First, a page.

The new Marshall DSL40CR is a real winner for the company and working musicians who want a versatile rock/blues amplifier at a fair price.
If there’s any amplifier company that’s an iconic part of rock and blues history, it’s Marshall. Even non-musicians recognize the white script logo against a black background and associate it with loud, powerful guitar sounds. While the classic Marshall 4×12 stack helped define rock and blues guitar, it’s not always the most practical solution, even for gigging guitarists (trust me – owning a 4×12 cabinet isn’t as awesome as you might think, unless you’ve got the transportation and strong back to transport it). Thankfully, the fine folks at Marshall recognize this and have long made more portable combo amplifiers that balance size, weight, power, and – in the case of the DSL series – versatility. I recently checked out the newest version of the DSL40, the DSL40CR.
The DSL40CR is a 40W all tube combo amplifier with four 12AX7 preamp tubes and two EL34 power amp tubes. It is a two channel single input amp with “Classica Gain” and “Ultra Gain” channels. The speaker is a 1×12″ Celestion V-Type. Marshall opted for a built-in digital reverb rather than a traditional reverb tank, and the amp features a Softube emulated output (1/4″). The rear of the amplifier sports numerous speak output options as well as an effects loop, footswitch jack, MIDI in, and a 1/8″ audio in jack. A two-button footswitch is included.
The front panel controls from left to right are as follows and will help give you a sense of the versatility of this combo: classic gain channel (gain, volume, clean/crunch switch), ultra gain channel (gain, volume, OD1/OD2 switch), treble, middle, bass, tone shift switch, presence, resonance, reverb (classic gain channel), reverb (ultra gain channel), master select switch, master volume I, master volume II, loop on/off switch, power output switch, and power switch. Though the amp includes a two button switch, with Marshall’s 6-button switch (the 91016) you can access all four tones (Clean, Crunch, OD1, & OD2).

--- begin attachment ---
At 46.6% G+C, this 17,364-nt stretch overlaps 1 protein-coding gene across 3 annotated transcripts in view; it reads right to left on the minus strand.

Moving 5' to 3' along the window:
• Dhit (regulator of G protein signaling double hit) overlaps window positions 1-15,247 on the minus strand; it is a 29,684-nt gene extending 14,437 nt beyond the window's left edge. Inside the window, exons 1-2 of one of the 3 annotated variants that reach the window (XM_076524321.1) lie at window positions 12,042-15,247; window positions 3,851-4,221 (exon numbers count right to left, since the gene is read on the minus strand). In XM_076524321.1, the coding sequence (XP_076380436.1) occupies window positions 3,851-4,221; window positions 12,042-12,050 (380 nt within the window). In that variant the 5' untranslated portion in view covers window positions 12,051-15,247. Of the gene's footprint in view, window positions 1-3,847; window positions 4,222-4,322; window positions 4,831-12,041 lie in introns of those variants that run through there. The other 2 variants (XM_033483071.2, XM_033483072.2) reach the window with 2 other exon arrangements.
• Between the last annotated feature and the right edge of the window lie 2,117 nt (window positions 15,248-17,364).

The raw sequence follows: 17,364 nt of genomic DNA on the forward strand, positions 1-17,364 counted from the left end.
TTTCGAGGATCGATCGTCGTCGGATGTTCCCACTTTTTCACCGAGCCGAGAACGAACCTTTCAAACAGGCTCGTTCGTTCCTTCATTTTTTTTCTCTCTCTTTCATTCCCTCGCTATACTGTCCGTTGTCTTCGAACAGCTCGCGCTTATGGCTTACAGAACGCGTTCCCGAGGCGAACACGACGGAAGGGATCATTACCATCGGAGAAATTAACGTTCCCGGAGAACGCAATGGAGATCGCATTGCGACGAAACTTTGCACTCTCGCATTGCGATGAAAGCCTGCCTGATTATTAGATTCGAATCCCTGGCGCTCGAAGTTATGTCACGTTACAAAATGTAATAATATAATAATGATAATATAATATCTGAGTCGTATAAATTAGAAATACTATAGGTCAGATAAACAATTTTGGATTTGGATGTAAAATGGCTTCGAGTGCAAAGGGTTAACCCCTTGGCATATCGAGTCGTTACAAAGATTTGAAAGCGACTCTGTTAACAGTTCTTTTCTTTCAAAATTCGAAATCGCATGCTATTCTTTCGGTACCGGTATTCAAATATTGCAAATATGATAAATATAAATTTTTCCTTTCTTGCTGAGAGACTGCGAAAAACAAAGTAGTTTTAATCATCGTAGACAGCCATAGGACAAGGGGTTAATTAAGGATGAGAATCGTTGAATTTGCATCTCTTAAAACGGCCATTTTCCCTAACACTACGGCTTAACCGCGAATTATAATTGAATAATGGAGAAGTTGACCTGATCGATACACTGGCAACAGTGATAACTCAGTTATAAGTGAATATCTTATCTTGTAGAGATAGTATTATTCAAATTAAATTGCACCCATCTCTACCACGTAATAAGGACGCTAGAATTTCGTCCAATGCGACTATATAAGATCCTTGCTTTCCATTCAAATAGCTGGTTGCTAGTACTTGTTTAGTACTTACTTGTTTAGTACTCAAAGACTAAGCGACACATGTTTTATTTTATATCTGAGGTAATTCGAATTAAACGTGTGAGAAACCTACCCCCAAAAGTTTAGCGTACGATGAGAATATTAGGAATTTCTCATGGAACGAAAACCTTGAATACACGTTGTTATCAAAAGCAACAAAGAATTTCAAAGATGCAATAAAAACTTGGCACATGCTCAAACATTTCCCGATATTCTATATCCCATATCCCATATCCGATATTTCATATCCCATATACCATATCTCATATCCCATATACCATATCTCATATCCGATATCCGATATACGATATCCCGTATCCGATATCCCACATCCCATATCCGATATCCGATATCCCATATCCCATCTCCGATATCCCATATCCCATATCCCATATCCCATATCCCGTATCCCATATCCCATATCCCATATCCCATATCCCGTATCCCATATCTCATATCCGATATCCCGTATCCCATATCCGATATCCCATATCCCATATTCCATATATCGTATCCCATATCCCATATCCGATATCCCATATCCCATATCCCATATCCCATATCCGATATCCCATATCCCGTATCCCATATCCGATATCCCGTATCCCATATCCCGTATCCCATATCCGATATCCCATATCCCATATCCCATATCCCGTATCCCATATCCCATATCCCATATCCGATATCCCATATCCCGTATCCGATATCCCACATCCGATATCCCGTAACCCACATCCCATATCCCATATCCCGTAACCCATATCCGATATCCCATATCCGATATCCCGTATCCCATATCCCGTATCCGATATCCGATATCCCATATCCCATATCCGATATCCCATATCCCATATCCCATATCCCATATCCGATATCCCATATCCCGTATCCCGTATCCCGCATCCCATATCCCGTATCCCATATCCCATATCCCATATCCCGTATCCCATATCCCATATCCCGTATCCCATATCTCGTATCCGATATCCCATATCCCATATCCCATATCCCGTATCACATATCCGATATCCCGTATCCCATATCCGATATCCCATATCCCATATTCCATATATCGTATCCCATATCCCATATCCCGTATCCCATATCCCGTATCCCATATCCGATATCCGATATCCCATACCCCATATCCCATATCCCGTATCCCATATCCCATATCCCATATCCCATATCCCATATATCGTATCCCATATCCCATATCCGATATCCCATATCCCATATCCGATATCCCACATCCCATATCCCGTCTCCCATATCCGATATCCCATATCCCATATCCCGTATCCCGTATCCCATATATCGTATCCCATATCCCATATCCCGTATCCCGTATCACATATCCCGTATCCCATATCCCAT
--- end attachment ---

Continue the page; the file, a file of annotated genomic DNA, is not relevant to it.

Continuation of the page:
As a longtime fan of smaller Marshall combos, I have many years of experience to draw upon that help frame my initial experience. My assumption was that the amp would have very nice overdrive and distortion tones, so I wanted to give the clean tones a quick run through first. After all, Marshall isn’t exactly a name that we associate with pristine clean tones.
The clean sounds in this Marshall amp are incredible.
There. I just had to say it. Don’t get me wrong. We’re not talking about Roland JC-120 tones, and no one will confuse this with a vintage Deluxe Reverb anytime, but man – these clean tones are good. This is possibly the most “pedal-friendly” Marshall combo I’ve ever come across. The cleans are clear and have a great deal of depth. It was a good fit with a wide array of overdrive and distortion pedals. With dedicated master volume knobs for each channel, you can dial in just the right amount of balance between the clean and overdrive channels.
And the overdrive channel is typical Marshall – classic rock, metal, and blues tones live here! From classic overdrive to more modern high gain the sounds available on the ultra gain channel are all high quality, full of depth, and actually usable. Though the amp takes pedals really well, you could easily leave your overdrive and distortion pedals at home. Given the versatile sounds, it’s not unrealistic to say that this amp is sort of an all-in-one homage to various Marshall sounds. I also appreciate the built-in power options. It’s easy to go from 40W to 20W, so you can maintain that “cranked” sound without disturbing the neighbors (or the club owner).
Finally, some of the “little things” that Marshall included here help round out an already great amplifier. Some purists might be opposed to digital reverb, but I’m a fan. Properly implemented, it ups an amp’s reliability and sonic versatility. That said, the reverb here is pretty subtle. You have to crank it to get much of an effect, but it sounds good and is quiet. I preferred micing the amp, but the included emulated output sounds really good. tHe people at Softube know their stuff, so I’m glad to see that Marshall incorporated their input into that output.
With a list price of around $750 the new Marshall DSL40CR is a real winner for the company and working musicians who want a versatile rock/blues amplifier at a fair price. The previous DSL40C was already a well-regarded amplifier, and the DSL40CR ups the ante nicely.
Name of Gear: Marshall DSL40CR
List Price: $749.99
Manufacturer Info: Marshall Amplification; marshall.com
Pros: Incredibly versatile; excellent range of tones
Cons: Reverb a bit weak